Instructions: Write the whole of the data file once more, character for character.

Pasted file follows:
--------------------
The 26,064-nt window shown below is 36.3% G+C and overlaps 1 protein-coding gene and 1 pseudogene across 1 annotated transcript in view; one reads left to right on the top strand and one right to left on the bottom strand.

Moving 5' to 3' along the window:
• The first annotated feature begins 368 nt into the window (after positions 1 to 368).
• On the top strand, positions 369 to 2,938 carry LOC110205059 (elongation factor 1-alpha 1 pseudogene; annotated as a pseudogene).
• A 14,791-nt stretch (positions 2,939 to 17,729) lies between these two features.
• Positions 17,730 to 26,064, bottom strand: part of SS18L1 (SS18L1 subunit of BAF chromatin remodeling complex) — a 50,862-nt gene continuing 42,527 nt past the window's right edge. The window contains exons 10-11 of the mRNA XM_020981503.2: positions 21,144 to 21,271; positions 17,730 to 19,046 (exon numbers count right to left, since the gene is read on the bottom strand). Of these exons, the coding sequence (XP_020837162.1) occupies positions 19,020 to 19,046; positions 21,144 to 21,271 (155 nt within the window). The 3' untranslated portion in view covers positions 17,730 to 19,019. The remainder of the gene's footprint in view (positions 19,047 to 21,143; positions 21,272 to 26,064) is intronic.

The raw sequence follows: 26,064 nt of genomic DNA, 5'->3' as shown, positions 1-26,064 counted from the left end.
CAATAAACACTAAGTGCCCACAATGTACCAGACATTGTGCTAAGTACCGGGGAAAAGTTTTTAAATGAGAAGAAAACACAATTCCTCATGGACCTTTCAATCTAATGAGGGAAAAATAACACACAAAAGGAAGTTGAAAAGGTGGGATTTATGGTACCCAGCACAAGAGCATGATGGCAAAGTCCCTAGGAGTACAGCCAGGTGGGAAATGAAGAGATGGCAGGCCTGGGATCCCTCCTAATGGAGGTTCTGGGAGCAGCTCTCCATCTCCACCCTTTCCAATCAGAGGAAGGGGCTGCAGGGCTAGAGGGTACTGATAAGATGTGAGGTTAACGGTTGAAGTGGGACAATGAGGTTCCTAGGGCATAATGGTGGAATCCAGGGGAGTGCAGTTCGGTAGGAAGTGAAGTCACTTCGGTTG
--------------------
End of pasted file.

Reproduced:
The 26,064-nt window shown below is 36.3% G+C and overlaps 1 protein-coding gene and 1 pseudogene across 1 annotated transcript in view; one reads left to right on the top strand and one right to left on the bottom strand.

Moving 5' to 3' along the window:
• The first annotated feature begins 368 nt into the window (after positions 1 to 368).
• On the top strand, positions 369 to 2,938 carry LOC110205059 (elongation factor 1-alpha 1 pseudogene; annotated as a pseudogene).
• A 14,791-nt stretch (positions 2,939 to 17,729) lies between these two features.
• Positions 17,730 to 26,064, bottom strand: part of SS18L1 (SS18L1 subunit of BAF chromatin remodeling complex) — a 50,862-nt gene continuing 42,527 nt past the window's right edge. The window contains exons 10-11 of the mRNA XM_020981503.2: positions 21,144 to 21,271; positions 17,730 to 19,046 (exon numbers count right to left, since the gene is read on the bottom strand). Of these exons, the coding sequence (XP_020837162.1) occupies positions 19,020 to 19,046; positions 21,144 to 21,271 (155 nt within the window). The 3' untranslated portion in view covers positions 17,730 to 19,019. The remainder of the gene's footprint in view (positions 19,047 to 21,143; positions 21,272 to 26,064) is intronic.

The raw sequence follows: 26,064 nt of genomic DNA, 5'->3' as shown, positions 1-26,064 counted from the left end.
CAATAAACACTAAGTGCCCACAATGTACCAGACATTGTGCTAAGTACCGGGGAAAAGTTTTTAAATGAGAAGAAAACACAATTCCTCATGGACCTTTCAATCTAATGAGGGAAAAATAACACACAAAAGGAAGTTGAAAAGGTGGGATTTATGGTACCCAGCACAAGAGCATGATGGCAAAGTCCCTAGGAGTACAGCCAGGTGGGAAATGAAGAGATGGCAGGCCTGGGATCCCTCCTAATGGAGGTTCTGGGAGCAGCTCTCCATCTCCACCCTTTCCAATCAGAGGAAGGGGCTGCAGGGCTAGAGGGTACTGATAAGATGTGAGGTTAACGGTTGAAGTGGGACAATGAGGTTCCTAGGGCATAATGGTGGAATCCAGGGGAGTGCAGTTCGGTAGGAAGTGAAGTCACTTCGGTTG